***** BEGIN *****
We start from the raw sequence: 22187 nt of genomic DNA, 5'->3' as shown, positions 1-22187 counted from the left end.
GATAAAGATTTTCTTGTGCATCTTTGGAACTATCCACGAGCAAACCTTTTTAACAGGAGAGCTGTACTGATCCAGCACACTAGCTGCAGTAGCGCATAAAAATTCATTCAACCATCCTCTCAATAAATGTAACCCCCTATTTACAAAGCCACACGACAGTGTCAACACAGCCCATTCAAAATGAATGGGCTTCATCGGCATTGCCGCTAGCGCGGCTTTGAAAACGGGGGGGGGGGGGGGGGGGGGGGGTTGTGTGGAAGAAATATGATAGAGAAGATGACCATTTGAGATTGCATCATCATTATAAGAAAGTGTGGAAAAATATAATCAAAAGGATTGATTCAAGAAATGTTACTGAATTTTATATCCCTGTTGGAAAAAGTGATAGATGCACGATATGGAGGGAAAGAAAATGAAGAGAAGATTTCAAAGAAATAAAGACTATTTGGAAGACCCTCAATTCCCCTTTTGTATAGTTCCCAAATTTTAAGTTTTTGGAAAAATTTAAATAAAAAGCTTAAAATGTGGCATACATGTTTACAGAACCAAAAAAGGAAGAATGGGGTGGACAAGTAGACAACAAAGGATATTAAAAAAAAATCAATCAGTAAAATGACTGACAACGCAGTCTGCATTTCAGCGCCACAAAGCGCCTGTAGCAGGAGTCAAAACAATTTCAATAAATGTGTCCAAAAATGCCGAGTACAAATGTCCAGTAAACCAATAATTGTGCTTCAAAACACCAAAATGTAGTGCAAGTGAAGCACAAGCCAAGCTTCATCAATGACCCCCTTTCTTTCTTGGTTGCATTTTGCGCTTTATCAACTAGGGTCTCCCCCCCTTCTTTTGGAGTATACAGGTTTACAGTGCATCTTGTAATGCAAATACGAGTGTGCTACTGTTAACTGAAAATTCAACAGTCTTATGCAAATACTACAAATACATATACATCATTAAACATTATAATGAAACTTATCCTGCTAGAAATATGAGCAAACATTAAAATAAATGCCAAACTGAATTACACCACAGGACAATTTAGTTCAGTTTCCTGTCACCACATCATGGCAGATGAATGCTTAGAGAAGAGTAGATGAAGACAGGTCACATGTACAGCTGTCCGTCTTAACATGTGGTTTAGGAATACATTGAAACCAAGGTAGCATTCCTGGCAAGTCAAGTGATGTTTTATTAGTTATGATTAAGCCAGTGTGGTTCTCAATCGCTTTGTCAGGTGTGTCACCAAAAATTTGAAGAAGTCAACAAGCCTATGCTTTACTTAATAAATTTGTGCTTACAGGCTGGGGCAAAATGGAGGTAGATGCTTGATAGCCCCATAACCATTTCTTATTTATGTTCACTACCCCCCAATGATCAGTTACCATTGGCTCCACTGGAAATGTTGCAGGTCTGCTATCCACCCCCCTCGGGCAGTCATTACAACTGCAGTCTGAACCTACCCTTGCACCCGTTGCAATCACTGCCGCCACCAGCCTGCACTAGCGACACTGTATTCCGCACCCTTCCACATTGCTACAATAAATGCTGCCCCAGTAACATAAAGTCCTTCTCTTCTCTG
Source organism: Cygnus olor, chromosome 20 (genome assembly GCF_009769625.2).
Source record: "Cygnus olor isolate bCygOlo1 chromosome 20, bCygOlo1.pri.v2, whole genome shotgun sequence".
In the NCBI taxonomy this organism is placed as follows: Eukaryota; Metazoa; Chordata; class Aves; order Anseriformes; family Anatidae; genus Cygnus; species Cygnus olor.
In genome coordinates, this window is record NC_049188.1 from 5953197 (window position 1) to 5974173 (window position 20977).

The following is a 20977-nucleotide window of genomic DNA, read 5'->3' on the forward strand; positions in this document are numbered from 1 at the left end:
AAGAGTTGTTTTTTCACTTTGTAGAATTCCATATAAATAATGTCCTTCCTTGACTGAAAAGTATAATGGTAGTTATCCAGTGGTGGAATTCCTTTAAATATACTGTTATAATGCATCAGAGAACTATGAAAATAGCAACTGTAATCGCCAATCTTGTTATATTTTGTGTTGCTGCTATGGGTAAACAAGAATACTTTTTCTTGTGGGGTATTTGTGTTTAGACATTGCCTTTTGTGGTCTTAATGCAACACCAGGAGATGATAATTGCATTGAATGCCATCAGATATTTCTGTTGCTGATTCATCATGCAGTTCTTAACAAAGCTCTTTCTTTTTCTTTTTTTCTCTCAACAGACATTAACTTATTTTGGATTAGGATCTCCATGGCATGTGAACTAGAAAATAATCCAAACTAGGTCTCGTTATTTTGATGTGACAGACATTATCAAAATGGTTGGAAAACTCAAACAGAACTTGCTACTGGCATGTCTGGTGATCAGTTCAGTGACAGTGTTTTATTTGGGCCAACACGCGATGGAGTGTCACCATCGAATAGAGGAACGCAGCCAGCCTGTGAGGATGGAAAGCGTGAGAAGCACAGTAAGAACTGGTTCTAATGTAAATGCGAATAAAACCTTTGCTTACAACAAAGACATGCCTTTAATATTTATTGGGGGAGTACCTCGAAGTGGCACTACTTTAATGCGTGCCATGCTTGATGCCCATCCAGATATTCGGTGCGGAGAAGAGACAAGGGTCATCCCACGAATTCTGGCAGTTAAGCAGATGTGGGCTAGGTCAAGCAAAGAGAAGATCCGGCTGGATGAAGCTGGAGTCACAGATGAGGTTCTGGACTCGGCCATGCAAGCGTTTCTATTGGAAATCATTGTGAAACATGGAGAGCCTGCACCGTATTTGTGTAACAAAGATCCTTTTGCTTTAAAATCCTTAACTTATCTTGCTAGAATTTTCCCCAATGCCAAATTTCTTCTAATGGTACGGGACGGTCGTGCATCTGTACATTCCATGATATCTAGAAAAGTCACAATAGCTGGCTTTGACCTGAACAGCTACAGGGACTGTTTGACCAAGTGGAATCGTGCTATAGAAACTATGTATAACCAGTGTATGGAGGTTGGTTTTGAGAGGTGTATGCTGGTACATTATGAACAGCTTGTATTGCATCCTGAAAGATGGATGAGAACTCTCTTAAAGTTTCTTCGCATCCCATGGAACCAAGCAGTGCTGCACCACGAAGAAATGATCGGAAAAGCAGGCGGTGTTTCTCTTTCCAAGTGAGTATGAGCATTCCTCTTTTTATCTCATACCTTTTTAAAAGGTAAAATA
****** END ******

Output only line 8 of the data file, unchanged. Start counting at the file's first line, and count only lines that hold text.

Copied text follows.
AAGAGTTGTTTTTTCACTTTGTAGAATTCCATATAAATAATGTCCTTCCTTGACTGAAAAGTATAATGGTAGTTATCCAGTGGTGGAATTCCTTTAAATATACTGTTATAATGCATCAGAGAACTATGAAAATAGCAACTGTAATCGCCAATCTTGTTATATTTTGTGTTGCTGCTATGGGTAAACAAGAATACTTTTTCTTGTGGGGTATTTGTGTTTAGACATTGCCTTTTGTGGTCTTAATGCAACACCAGGAGATGATAATTGCATTGAATGCCATCAGATATTTCTGTTGCTGATTCATCATGCAGTTCTTAACAAAGCTCTTTCTTTTTCTTTTTTTCTCTCAACAGACATTAACTTATTTTGGATTAGGATCTCCATGGCATGTGAACTAGAAAATAATCCAAACTAGGTCTCGTTATTTTGATGTGACAGACATTATCAAAATGGTTGGAAAACTCAAACAGAACTTGCTACTGGCATGTCTGGTGATCAGTTCAGTGACAGTGTTTTATTTGGGCCAACACGCGATGGAGTGTCACCATCGAATAGAGGAACGCAGCCAGCCTGTGAGGATGGAAAGCGTGAGAAGCACAGTAAGAACTGGTTCTAATGTAAATGCGAATAAAACCTTTGCTTACAACAAAGACATGCCTTTAATATTTATTGGGGGAGTACCTCGAAGTGGCACTACTTTAATGCGTGCCATGCTTGATGCCCATCCAGATATTCGGTGCGGAGAAGAGACAAGGGTCATCCCACGAATTCTGGCAGTTAAGCAGATGTGGGCTAGGTCAAGCAAAGAGAAGATCCGGCTGGATGAAGCTGGAGTCACAGATGAGGTTCTGGACTCGGCCATGCAAGCGTTTCTATTGGAAATCATTGTGAAACATGGAGAGCCTGCACCGTATTTGTGTAACAAAGATCCTTTTGCTTTAAAATCCTTAACTTATCTTGCTAGAATTTTCCCCAATGCCAAATTTCTTCTAATGGTACGGGACGGTCGTGCATCTGTACATTCCATGATATCTAGAAAAGTCACAATAGCTGGCTTTGACCTGAACAGCTACAGGGACTGTTTGACCAAGTGGAATCGTGCTATAGAAACTATGTATAACCAGTGTATGGAGGTTGGTTTTGAGAGGTGTATGCTGGTACATTATGAACAGCTTGTATTGCATCCTGAAAGATGGATGAGAACTCTCTTAAAGTTTCTTCGCATCCCATGGAACCAAGCAGTGCTGCACCACGAAGAAATGATCGGAAAAGCAGGCGGTGTTTCTCTTTCCAAGTGAGTATGAGCATTCCTCTTTTTATCTCATACCTTTTTAAAAGGTAAAATA